Jeff Bark Photographs Lucifer Falls - A Beautiful Place to Die
by: Kiša Lala
In Jeff Bark’s new series, Lucifer Falls, the water falls like a jug of milk poured over rocks, cascading down, eerily quiet in a landscape made unfamiliar – as through a gateway into a magical Shangri La – and not the parks of upstate New York, where they were actually shot.
I asked Jeff Bark why he chose to photograph waterfalls, a subject favoured by kitschy calendars and difficult to make original. Obsessing with control over his environment, Bark toiled in his studio, building sets for ‘landscapes,’ whose unsurprising outcomes led him to take the project to the road. Bark wanted to reach beyond the scope of traditional nudes and landscapes, “I wanted to take on something that was overly done. Anyone can take a picture of a waterfall – the only way I could make it different is by controlling the light.”
Light and lakes were what he grew up around in Minnesota, and so when with the help of a location scout he came to this place in Northern New York near Canada, he felt a sense of connection with the landscape. Just as he was leaving a state park he saw a tiny sign pointing to ‘Lucifer Falls,’ and the name spurred him on.
“There are a lot of colleges, its near Cornell, and tons of students commit suicide. They plunge themselves into the gorge…”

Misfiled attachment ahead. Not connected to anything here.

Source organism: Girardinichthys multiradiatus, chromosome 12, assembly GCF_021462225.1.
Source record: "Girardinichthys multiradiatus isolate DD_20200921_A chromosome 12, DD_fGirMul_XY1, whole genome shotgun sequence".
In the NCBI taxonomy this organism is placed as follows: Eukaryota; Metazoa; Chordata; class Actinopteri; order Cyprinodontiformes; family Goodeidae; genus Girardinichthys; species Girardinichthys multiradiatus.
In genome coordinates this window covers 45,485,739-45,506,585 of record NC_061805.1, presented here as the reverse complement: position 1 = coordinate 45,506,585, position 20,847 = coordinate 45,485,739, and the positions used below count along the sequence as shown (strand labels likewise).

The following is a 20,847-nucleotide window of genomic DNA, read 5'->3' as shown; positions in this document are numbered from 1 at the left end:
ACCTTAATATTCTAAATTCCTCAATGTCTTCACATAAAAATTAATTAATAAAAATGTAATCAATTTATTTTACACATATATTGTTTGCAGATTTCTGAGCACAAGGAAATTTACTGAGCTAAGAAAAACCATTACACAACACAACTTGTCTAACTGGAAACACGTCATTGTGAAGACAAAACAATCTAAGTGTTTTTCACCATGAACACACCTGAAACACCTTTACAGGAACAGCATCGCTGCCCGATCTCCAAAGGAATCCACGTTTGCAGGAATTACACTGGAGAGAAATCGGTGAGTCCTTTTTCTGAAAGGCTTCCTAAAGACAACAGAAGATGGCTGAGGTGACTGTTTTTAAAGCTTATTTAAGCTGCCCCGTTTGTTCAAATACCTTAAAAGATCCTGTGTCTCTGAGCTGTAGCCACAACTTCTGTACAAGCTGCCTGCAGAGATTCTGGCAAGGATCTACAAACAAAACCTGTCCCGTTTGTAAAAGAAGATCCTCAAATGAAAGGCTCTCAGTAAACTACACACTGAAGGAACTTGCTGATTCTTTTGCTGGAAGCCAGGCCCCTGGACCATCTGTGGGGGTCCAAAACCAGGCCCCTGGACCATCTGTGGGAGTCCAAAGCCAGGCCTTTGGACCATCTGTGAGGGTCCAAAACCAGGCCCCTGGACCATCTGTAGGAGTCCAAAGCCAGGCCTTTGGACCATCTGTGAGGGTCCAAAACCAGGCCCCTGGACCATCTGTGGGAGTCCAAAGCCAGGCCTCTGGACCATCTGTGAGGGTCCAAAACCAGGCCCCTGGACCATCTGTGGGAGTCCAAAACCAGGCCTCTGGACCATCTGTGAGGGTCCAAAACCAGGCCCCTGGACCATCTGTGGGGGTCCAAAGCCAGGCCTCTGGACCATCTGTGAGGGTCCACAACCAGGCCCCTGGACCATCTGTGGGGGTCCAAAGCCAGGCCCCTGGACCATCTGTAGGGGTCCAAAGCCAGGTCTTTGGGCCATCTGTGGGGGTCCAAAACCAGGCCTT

It seems a beautiful place to die. In this place, surrounded by the majesty of the falls, Jeff Bark’s photographs communicate the anguish of ending one’s life. “It also makes you feel how small you are, how fragile; nature comes back so fast…plants overtake the earth; here there is also the purity of cleansing yourself,” says Bark.
Bark would shoot when it was raining out, or about to, and when everything was saturated in the evening or first thing in the morning, 5am, when there was no light. Sometimes he triggered smoke bombs in the valley to mist the air. "You have to walk in at night, he continues, "the sun rises so fast sometimes and if the light touches the picture it becomes more like those clichéd pictures - I did take some, but I wanted to shoot a landscape with emotion," says Bark.
In one picture, I observe a girl with a stone tied around her neck, and in another, a figure suffocates under a sheet of plastic. Bark points out that under a waterfall one can't breathe very well, it's overwhelming; they are struggling on the verge, glimpsing at eternity.
Bark tells me, "I always thought photography was so easy...if someone else can take the picture than I am not trying hard enough." Brash though he might be, Bark follows through with his bite. He can bend something provocative to a work that is poignant and amusing.
He says he controls his palette by limiting it, building the set say, around the colours of a dirty baby carriage he finds, which forms his code base for the series.
That is perhaps why his photographs are governed by a dramatic sense of light, a Caravaggio light that makes the passage from dark to the pale ethereal bodies the light exposes so revelatory; he reveals veins underneath skin, "there is no light on the people, I light the air around them, but it never really touches them... The illumination of the whole picture comes from the body."